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Live Blog: The Pennsylvania Primary

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7:00 p.m. MSNBC characterizes the race as "too close to call." Fox News calls it "close" and CNN calls it "competitive."

7:10 p.m. It was an interesting, though not surprising, turn by the media during the past few days. The need to make Pennsylvania appear to be as competitive as possible to spur interest in the race (and thus drive ratings) first was characterized as a "Barack Obama surge." But when Hillary Clinton began to pull ahead in some polls by double digits over the weekend, the media moved the yardmarker -- and now the battle was defined by the media as to whether or not Obama could prevent Clinton from winning by 8, 9, or 10-points. You see, without the conflict, without a change in the expectations game, the media fears people will find little reason to stay tuned to their broadcast in what has been a campaign season of unprecedented length.

7:34 p.m. The race is now being characterized as "too early to call" by MSNBC.

8:04 p.m. All three networks have now called Hillary Clinton the winner of the Pennsylvania primary. Clinton has now won 15 states plus American Samoa, plus Michigan and Florida. Obama has won 27 states plus the District of Columbia and the U.S. Virgin Islands. The call by the networks puts, in Smart Politics' eyes, an undramatic bookend to more than a month of this blog calling the state a sure-win for the Clinton campaign.

8:08 p.m. (7% reporting)
Clinton = 52%
Obama = 48%

8:30 p.m. (18% reporting)
Clinton = 54%
Obama = 46%

8:37 p.m. (22% reporting)
Clinton = 53%
Obama = 47%

8.40 p.m. Clinton has now won 15 state primaries, including Florida and Michigan; Obama has also won 15, including the District of Columbia. Clinton has won only two caucuses (Nevada and New Mexico) while Obama has won 13 caucuses. There are no caucus contests remaining.

8:47 p.m. (35% reporting)
Clinton = 54%
Obama = 46%

8:51 p.m. (42% reporting)
Clinton = 55%
Obama = 45%

9:00 p.m. (47% reporting)
Clinton = 54%
Obama = 46%

9:12 p.m. (57% reporting)
Clinton = 55%
Obama = 45%

Clinton's current lead - subject to change as more votes are counted - basically reflects the poll trends captured within the last few days (Zogby +10, InsiderAdvantage +7). Everyone lines up pollsters with a firing squad when they 'get it wrong', but survey organizations rarely get the credit when they 'get it right.'

9:17 p.m. A new poll of likely North Carolina voters was just released tonight by SurveyUSA with Obama leading Clinton 50 to 41 percent. North Carolina and Indiana will hold their primaries in two weeks. Indiana should be Clinton territory, though recent polls by Downs Center and the Los Angeles Times each show Obama with a 5-point advantage. Expect that to change in Clinton's favor after the Pennsylvania victory makes tomorrow's headlines.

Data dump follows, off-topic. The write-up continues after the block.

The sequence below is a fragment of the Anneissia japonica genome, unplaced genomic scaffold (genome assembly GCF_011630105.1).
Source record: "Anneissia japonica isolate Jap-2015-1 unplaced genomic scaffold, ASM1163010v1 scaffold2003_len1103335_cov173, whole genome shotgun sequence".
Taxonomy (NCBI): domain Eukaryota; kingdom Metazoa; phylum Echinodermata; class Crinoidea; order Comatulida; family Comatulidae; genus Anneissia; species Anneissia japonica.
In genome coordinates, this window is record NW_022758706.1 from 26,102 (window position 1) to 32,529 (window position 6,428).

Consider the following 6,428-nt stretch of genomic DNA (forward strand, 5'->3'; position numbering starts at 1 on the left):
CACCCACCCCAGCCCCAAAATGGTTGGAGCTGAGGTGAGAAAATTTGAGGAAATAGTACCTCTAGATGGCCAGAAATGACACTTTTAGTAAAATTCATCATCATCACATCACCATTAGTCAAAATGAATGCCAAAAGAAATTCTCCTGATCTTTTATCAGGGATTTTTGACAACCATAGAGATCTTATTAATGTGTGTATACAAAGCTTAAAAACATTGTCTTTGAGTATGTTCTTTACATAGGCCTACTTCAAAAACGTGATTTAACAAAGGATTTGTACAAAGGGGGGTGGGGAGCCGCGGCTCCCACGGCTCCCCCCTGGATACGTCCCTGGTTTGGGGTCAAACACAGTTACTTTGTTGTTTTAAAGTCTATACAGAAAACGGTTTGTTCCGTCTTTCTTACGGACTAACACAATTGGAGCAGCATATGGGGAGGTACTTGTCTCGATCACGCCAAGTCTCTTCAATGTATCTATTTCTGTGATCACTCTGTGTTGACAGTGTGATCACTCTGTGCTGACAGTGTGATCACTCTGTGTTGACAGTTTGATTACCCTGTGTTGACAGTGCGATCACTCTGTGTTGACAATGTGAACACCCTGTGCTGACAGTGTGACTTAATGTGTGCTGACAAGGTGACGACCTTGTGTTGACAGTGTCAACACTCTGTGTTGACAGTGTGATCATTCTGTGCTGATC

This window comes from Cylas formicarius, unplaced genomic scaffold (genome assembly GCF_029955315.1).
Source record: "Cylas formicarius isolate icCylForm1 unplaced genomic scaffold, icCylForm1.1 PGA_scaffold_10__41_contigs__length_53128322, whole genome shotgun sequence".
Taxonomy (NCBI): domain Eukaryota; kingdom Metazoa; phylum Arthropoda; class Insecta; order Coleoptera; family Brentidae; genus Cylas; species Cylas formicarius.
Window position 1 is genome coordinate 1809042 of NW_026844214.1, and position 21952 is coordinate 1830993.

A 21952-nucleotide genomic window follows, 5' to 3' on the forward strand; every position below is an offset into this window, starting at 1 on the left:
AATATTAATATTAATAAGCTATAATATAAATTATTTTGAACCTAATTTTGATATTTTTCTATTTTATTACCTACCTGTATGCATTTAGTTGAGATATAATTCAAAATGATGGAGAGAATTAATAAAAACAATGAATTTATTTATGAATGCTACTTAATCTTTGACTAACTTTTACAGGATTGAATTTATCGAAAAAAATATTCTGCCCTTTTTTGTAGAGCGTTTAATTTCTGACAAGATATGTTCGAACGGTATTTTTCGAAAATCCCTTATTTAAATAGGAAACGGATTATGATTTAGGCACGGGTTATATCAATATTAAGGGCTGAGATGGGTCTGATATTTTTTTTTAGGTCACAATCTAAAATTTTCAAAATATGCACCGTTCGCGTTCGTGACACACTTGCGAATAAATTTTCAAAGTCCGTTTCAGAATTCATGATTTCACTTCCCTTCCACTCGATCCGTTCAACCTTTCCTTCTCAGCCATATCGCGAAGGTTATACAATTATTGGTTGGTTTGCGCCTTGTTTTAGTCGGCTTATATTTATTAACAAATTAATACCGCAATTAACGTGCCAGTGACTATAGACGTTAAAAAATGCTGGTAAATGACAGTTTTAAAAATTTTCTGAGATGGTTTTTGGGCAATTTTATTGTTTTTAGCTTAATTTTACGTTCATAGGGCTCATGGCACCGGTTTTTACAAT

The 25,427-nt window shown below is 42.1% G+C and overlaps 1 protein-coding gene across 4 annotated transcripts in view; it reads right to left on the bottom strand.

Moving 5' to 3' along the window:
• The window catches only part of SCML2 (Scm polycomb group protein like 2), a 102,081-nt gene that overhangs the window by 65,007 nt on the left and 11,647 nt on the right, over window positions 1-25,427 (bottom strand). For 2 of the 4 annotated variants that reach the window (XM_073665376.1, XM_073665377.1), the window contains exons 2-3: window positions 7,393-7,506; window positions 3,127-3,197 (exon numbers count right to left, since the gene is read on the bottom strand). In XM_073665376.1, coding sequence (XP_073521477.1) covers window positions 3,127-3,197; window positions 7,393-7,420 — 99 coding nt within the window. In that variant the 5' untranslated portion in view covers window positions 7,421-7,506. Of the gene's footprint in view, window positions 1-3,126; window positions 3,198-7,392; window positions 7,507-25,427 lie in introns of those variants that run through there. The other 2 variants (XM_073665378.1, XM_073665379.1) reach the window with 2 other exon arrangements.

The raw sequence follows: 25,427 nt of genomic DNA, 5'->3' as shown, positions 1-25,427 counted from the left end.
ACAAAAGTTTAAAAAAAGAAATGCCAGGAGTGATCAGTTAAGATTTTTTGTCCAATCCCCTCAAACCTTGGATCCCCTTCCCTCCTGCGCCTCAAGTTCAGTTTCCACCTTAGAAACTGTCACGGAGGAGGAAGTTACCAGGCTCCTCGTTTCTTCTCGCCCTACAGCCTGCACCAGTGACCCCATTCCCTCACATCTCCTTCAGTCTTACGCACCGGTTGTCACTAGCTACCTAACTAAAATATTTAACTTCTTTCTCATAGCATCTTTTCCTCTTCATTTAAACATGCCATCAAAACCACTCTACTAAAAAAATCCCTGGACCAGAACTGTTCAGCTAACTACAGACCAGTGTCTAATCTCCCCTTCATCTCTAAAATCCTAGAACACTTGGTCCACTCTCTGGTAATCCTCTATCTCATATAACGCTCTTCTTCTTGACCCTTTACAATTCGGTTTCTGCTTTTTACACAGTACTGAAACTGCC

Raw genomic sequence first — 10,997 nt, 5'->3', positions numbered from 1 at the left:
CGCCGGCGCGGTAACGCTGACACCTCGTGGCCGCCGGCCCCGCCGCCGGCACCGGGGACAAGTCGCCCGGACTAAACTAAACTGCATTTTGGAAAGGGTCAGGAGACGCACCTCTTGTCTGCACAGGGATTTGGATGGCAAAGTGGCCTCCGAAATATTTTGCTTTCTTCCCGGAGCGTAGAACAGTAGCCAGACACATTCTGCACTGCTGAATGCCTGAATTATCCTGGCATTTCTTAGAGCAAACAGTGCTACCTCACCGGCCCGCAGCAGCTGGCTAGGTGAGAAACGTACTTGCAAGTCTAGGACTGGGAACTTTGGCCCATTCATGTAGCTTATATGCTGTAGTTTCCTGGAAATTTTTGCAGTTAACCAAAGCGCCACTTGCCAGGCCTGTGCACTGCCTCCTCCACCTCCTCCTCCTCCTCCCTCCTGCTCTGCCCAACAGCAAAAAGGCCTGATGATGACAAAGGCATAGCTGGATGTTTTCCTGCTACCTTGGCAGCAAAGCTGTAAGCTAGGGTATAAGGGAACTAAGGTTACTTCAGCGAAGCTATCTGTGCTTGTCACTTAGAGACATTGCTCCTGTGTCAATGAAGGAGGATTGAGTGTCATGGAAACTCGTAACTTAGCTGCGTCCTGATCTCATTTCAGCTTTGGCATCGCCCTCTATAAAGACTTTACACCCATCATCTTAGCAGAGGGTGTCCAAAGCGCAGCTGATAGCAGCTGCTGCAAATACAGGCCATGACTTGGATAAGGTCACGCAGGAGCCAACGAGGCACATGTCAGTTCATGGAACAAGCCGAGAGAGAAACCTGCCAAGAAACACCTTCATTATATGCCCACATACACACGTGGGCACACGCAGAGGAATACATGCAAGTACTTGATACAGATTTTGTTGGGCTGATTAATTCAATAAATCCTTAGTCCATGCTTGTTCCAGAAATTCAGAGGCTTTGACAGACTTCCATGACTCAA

9:22 p.m. (66% reporting)
Clinton = 54%
Obama = 46%

9:30 p.m. (70% reporting)
Clinton = 54%
Obama = 46%

Clinton's victory speech is serviceable, but delivered in her customary cue card / teleprompter robotic style; a style which is unlikely to lure over new (i.e. young) voters from Obama's side to hers.

9:39 p.m. (76% reporting)
Clinton = 54%
Obama = 46%

11:02 p.m. (96% reporting)
Clinton = 55%
Obama = 45%

Previous post: Final PA Polls; Live Blog Tonight
Next post: Pennsylvania Primary Wrap-up; Or, Why Clinton Could Actually Be Winning the Race for the Democratic Nomination

2 Comments


  • Ratings, ratings!

  • Very informative, I hadn't seen these stats before and it's quite interesting to see the percentages.

  • Leave a comment


    Remains of the Data

    No Free Passes: States With 2 Major Party Candidates in Every US House Race

    Indiana has now placed candidates from both major parties on the ballot in a nation-best 189 consecutive U.S. House races, with New Hampshire, Minnesota, Idaho, and Montana also north of 100 in a row.

    Political Crumbs

    Gubernatorial Highs and Lows

    Two sitting governors currently hold the record for the highest gubernatorial vote ever received in their respective states by a non-incumbent: Republican Matt Mead of Wyoming (65.7 percent in 2010) and outgoing GOPer Dave Heineman of Nebraska (73.4 percent in 2006). Republican Gary Herbert of Utah had not previously won a gubernatorial contest when he notched a state record 64.1 percent for his first victory in 2010, but was an incumbent at the time after ascending to the position in 2009 after the early departure of Jon Huntsman. Meanwhile, two sitting governors hold the record in their states for the lowest mark ever recorded by a winning gubernatorial candidate (incumbent or otherwise): independent-turned-Democrat Lincoln Chafee of Rhode Island (36.1 percent in 2010) and Democrat Terry McAuliffe of Virginia (47.8 percent in 2013).


    An Idaho Six Pack

    Two-term Idaho Republican Governor Butch Otter only polled at 39 percent in a recent PPP survey of the state's 2014 race - just four points ahead of Democratic businessman A.J. Balukoff. Otter's low numbers reflect his own struggles as a candidate (witness his weak primary win against State Senator Russ Fulcher) combined with the opportunity for disgruntled Idahoans to cast their votes for one of four third party and independent candidates, who collectively received the support of 12 percent of likely voters: Libertarian John Bujak, the Constitution Party's Steve Pankey, and independents Jill Humble and Pro-Life (aka Marvin Richardson). The six candidate options in a gubernatorial race sets an all-time record in the Gem State across the 46 elections conducted since statehood. The previous high water mark of five candidates was reached in seven previous cycles: 1902, 1904, 1908, 1912, 1914, 1966, and 2010.


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